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[LONDON] British inflation edged up in July, official figures showed on Tuesday, helped by smaller discounts to clothing compared to this time last year, while core inflation hit a five-month high.
Consumer price inflation ticked up 0.1 per cent in July year-on-year after slipping back to zero in June.
Economists in a Reuters poll had expected inflation to stay flat at zero, after rising slightly in May and falling below zero for the first time since 1960 in April.
On a monthly basis, inflation fell 0.2 per cent in July, the figures from the Office for National Statistics showed. "The slight (annual) increase is mainly due to clothing, with smaller price reductions in this year's summer sales compared with a year ago," said ONS statistician Richard Campbell. "Food and motor fuel prices continue to fall and have helped stop a larger rise in the rate of inflation." A recent rise in sterling and fall in oil prices has curbed inflation in Britain.
In its latest economic outlook, the Bank of England stressed that these factors would push down inflation until at least the middle of 2016 and said the impact of the rise in sterling could persist even longer.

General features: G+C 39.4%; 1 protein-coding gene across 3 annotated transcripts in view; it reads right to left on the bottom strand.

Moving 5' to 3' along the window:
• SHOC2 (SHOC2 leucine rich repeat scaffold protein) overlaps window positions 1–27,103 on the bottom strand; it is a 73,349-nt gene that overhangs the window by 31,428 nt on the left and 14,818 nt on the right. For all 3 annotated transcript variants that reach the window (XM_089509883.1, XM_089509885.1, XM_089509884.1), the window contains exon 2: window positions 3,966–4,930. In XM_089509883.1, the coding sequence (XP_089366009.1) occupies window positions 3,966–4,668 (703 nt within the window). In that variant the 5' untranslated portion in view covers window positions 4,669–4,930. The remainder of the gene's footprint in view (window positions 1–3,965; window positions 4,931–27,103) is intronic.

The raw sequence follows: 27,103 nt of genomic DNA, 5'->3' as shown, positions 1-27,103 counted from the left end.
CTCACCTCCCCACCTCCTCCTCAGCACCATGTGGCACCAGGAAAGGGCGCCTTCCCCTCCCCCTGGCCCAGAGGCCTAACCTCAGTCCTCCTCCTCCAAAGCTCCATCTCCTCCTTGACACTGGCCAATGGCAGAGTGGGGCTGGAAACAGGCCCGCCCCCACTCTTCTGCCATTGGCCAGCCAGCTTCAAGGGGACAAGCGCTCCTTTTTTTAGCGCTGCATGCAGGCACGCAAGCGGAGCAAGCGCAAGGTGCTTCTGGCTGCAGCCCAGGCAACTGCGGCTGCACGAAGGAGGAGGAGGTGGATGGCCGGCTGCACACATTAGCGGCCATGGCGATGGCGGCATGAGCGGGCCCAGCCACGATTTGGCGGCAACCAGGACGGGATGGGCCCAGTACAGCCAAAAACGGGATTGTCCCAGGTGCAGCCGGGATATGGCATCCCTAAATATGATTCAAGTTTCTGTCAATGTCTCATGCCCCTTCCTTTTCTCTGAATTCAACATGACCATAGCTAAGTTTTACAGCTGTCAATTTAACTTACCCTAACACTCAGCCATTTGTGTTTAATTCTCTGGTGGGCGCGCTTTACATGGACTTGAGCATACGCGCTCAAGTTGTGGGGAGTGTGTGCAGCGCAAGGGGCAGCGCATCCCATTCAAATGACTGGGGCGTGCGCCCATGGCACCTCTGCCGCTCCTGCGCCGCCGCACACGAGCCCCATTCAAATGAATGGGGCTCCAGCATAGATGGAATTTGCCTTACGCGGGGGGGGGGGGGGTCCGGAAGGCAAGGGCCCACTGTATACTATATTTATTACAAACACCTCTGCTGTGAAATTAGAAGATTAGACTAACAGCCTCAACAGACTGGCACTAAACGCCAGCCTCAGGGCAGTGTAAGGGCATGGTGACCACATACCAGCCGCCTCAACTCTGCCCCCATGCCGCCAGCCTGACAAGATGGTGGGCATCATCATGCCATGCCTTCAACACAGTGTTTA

While low inflation has boosted Britons' purchasing power, it has also made it more difficult for the BoE to exit its ultra-easy monetary policy of recent years. A BoE official said on Sunday that waiting too long to raise interest rates could undermine Britain's economic recovery.
An underlying measure of inflation, which strips out increases in energy, food, alcohol and tobacco, rose to 1.2 per cent in July - the highest yearly increase since February - from 0.8 per cent in June.
BoE officials are increasingly looking at this measure to assess the timing of the first rate hike in over seven years, as it excludes more volatile items.
Data also released by the ONS on Tuesday showed that factory gate prices fell by 1.6 per cent in annual terms, compared with economists' predictions of a 1.5 per cent fall.
Separate data showed house prices rose 5.7 per cent in the year to June, up from 5.6 per cent in May.
Markets recently pushed back expectations for the timing for a rate hike after only one member of the rate-setting committee voted to increase interest rates, against expectations that two or more would do so.